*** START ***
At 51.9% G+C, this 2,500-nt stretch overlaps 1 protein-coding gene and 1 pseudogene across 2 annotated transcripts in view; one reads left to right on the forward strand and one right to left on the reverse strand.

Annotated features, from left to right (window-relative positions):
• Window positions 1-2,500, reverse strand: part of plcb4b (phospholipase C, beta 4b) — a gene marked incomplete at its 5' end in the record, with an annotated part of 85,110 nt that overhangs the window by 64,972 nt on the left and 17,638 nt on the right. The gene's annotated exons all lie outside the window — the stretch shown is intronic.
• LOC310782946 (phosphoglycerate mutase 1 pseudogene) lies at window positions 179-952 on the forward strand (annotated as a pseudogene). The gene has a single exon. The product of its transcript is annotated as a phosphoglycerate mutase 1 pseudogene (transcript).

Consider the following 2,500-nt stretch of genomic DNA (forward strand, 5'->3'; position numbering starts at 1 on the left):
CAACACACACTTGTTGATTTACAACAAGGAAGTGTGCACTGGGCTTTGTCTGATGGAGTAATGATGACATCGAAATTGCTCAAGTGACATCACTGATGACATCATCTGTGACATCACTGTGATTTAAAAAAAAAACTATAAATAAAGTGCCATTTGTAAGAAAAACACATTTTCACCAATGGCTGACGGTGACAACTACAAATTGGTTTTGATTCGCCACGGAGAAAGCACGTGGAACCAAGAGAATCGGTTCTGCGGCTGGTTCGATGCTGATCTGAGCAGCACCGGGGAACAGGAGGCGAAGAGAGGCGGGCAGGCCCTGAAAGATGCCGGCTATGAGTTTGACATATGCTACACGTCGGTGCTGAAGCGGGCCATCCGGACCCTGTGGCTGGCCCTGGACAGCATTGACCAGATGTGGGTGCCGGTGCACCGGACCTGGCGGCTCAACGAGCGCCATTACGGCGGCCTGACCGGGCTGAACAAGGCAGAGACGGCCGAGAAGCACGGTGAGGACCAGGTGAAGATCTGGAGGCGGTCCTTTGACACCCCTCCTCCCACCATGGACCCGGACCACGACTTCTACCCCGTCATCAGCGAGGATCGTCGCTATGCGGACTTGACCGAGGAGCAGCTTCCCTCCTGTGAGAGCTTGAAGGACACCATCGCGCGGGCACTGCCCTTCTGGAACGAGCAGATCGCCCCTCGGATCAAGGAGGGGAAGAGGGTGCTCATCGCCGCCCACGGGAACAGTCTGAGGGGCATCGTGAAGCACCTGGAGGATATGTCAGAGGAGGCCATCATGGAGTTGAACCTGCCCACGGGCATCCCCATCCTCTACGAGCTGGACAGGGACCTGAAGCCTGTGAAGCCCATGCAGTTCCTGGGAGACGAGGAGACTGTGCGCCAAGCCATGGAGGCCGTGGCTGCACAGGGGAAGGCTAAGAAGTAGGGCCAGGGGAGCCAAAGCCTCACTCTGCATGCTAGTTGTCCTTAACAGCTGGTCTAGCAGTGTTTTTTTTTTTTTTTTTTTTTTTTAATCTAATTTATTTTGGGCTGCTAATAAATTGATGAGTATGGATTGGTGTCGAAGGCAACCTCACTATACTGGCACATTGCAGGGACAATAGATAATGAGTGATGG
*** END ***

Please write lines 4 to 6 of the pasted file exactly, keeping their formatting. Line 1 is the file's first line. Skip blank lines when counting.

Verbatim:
• LOC310782946 (phosphoglycerate mutase 1 pseudogene) lies at window positions 179-952 on the forward strand (annotated as a pseudogene). The gene has a single exon. The product of its transcript is annotated as a phosphoglycerate mutase 1 pseudogene (transcript).

Consider the following 2,500-nt stretch of genomic DNA (forward strand, 5'->3'; position numbering starts at 1 on the left):
CAACACACACTTGTTGATTTACAACAAGGAAGTGTGCACTGGGCTTTGTCTGATGGAGTAATGATGACATCGAAATTGCTCAAGTGACATCACTGATGACATCATCTGTGACATCACTGTGATTTAAAAAAAAAACTATAAATAAAGTGCCATTTGTAAGAAAAACACATTTTCACCAATGGCTGACGGTGACAACTACAAATTGGTTTTGATTCGCCACGGAGAAAGCACGTGGAACCAAGAGAATCGGTTCTGCGGCTGGTTCGATGCTGATCTGAGCAGCACCGGGGAACAGGAGGCGAAGAGAGGCGGGCAGGCCCTGAAAGATGCCGGCTATGAGTTTGACATATGCTACACGTCGGTGCTGAAGCGGGCCATCCGGACCCTGTGGCTGGCCCTGGACAGCATTGACCAGATGTGGGTGCCGGTGCACCGGACCTGGCGGCTCAACGAGCGCCATTACGGCGGCCTGACCGGGCTGAACAAGGCAGAGACGGCCGAGAAGCACGGTGAGGACCAGGTGAAGATCTGGAGGCGGTCCTTTGACACCCCTCCTCCCACCATGGACCCGGACCACGACTTCTACCCCGTCATCAGCGAGGATCGTCGCTATGCGGACTTGACCGAGGAGCAGCTTCCCTCCTGTGAGAGCTTGAAGGACACCATCGCGCGGGCACTGCCCTTCTGGAACGAGCAGATCGCCCCTCGGATCAAGGAGGGGAAGAGGGTGCTCATCGCCGCCCACGGGAACAGTCTGAGGGGCATCGTGAAGCACCTGGAGGATATGTCAGAGGAGGCCATCATGGAGTTGAACCTGCCCACGGGCATCCCCATCCTCTACGAGCTGGACAGGGACCTGAAGCCTGTGAAGCCCATGCAGTTCCTGGGAGACGAGGAGACTGTGCGCCAAGCCATGGAGGCCGTGGCTGCACAGGGGAAGGCTAAGAAGTAGGGCCAGGGGAGCCAAAGCCTCACTCTGCATGCTAGTTGTCCTTAACAGCTGGTCTAGCAGTGTTTTTTTTTTTTTTTTTTTTTTTTAATCTAATTTATTTTGGGCTGCTAATAAATTGATGAGTATGGATTGGTGTCGAAGGCAACCTCACTATACTGGCACATTGCAGGGACAATAGATAATGAGTGATGG